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Facebook documents: Mark Zuckerberg restricted Vine’s data access



Mark Zuckerberg
Mark Zuckerberg, CEO of

Photo by Alex Wong/Getty

  • Facebook CEO Mark Zuckerberg personally approved a
    decision to block video app Vine’s access to data, according to
    a batch of leaked documents.
  • The papers were published by British politician Damian
    Collins, who implied that Vine was targeted because it was
    Facebook a competitor.
  • Vine was owned by Twitter and shut down in 2016. One of
    its cofounders recently announced he will be launching another
    looping video app in Spring 2019.

Mark Zuckerberg played a personal role in stamping on Facebook’s
competitors, according to a trove of documents published by
British Parliament.

The papers, published by the Digital, Culture, Media and Sport
Committee on Wednesday, contained emails between Facebook execs
about limiting Twitter’s now defunct looping video app Vine’s
access to data.

The internal Facebook documents were seized in November from
Six4Three, a company which is suing Facebook for allegedly
killing its business, an app which looked for pictures of
people’s Facebook friends in their swimwear.

Read more:

The secret Facebook documents have just been published by British

An email, dated 24 January 2013 (the day Vine launched on iOS),
contained statements attributed to Facebook Vice President Justin
Osofsky and Zuckerberg. 

Osofsky said:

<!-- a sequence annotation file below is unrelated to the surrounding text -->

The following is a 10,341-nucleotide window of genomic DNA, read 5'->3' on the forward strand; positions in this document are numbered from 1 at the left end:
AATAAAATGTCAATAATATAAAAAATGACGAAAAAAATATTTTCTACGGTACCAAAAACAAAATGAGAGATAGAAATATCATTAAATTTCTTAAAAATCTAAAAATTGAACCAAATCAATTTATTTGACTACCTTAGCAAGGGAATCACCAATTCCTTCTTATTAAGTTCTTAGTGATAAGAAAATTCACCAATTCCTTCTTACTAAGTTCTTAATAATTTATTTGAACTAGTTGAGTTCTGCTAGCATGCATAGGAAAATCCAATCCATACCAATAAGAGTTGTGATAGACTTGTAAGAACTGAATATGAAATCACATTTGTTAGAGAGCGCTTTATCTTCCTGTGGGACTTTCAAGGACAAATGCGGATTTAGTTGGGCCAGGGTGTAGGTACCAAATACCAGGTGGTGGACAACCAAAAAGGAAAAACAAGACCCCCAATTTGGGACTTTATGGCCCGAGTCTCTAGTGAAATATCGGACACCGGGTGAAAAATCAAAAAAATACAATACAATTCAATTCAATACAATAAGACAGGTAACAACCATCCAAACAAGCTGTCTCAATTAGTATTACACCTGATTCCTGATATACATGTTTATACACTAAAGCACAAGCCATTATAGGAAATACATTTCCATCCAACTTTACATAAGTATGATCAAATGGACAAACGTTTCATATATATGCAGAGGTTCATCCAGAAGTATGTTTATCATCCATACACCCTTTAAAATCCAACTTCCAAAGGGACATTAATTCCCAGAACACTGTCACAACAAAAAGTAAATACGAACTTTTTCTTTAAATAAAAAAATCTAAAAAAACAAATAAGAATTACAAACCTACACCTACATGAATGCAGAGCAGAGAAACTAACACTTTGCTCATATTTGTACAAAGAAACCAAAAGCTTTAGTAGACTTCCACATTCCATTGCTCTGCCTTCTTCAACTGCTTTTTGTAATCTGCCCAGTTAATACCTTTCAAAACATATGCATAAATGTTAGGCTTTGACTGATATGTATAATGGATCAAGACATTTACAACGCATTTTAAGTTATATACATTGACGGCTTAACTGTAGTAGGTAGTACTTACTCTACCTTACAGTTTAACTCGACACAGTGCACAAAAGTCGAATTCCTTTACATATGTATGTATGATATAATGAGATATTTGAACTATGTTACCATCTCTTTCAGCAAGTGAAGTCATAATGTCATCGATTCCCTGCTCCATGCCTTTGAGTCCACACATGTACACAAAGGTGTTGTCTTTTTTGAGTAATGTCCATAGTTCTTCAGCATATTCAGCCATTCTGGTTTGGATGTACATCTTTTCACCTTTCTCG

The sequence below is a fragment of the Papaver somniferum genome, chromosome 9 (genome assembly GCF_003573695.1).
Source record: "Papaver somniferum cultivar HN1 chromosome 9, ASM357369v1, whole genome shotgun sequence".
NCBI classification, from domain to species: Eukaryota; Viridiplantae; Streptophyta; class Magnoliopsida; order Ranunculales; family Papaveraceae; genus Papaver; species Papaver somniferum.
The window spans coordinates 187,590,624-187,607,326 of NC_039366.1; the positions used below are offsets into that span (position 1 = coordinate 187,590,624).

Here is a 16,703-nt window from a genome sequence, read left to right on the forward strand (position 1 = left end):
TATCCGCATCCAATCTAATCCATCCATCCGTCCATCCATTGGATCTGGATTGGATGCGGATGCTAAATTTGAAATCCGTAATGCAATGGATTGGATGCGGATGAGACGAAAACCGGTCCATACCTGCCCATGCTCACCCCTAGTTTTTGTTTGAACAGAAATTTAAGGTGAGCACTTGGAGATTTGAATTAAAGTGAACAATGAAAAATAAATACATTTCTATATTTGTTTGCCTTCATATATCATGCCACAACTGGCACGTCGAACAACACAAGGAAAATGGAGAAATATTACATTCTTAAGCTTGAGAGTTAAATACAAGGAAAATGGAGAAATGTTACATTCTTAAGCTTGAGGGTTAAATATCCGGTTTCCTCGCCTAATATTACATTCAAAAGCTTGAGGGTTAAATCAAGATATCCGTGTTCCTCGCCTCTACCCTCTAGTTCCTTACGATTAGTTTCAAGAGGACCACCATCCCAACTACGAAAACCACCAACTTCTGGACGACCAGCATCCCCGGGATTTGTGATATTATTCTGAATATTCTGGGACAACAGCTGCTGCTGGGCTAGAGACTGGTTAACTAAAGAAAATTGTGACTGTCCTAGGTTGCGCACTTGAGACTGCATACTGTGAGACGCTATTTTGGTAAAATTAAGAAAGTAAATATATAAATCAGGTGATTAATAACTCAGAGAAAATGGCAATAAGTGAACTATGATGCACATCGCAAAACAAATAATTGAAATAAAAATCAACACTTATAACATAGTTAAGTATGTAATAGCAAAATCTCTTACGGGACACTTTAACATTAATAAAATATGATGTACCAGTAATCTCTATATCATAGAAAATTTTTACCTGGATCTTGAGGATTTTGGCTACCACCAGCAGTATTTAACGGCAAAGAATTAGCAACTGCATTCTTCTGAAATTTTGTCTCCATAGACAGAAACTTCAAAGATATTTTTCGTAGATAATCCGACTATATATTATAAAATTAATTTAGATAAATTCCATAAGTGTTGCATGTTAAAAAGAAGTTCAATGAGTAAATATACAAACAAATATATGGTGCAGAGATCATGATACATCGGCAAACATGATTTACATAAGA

“Twitter launched Vine today which lets you shoot multiple short
video segments to make one single, 6-second video. As part of
their NUX, you can find friends via FB. Unless anyone raises
objections, we will shut down their friends API access today.
We’ve prepared reactive PR, and I will let Jana know our

Zuckerberg responded: “Yup, go for it.”

Damian Collins, the UK lawmaker who published the documents,
implied that Facebook restricted Vine’s access to data because it
viewed Vine a competitor. He lists the email as evidence under
the section: “Targeting competitor Apps.”

“The files show evidence of Facebook taking aggressive positions
against apps, with the consequence that denying them access to
data led to the failure of that business,” Collins notes in his
summary of the key issues raised by the Facebook documents.

Vine was shut down in 2016, but one of its cofounders, Dom
Hoffman, recently revealed he will be
launching a new looping video app called Byte

When Facebook did remove Vine’s access to Facebook friends in
2013, its public explanation as to why was found
lacking by some

In a statement at the time, Osofsky pointed to a part of
Facebook’s policy, which allowed the firm to exclude apps that
don’t provide users with “an easy way to share back to Facebook.”
But as Wired pointed out at the time, Vine did allow users to
share their videos on Facebook.

A Facebook spokesman attempted to discredit the documents
published by the Digital, Culture, Media and Sport Committee.

He said: “As we’ve said many times, the documents Six4Three
gathered for their baseless case are only part of the story and
are presented in a way that is very misleading without additional

“We stand by the platform changes we made in 2015 to stop a
person from sharing their friends’ data with developers. Like any
business, we had many of internal conversations about the various
ways we could build a sustainable business model for our
platform. But the facts are clear: we’ve never sold people’s

Business Insider has contacted Vine cofounder Hoffman for

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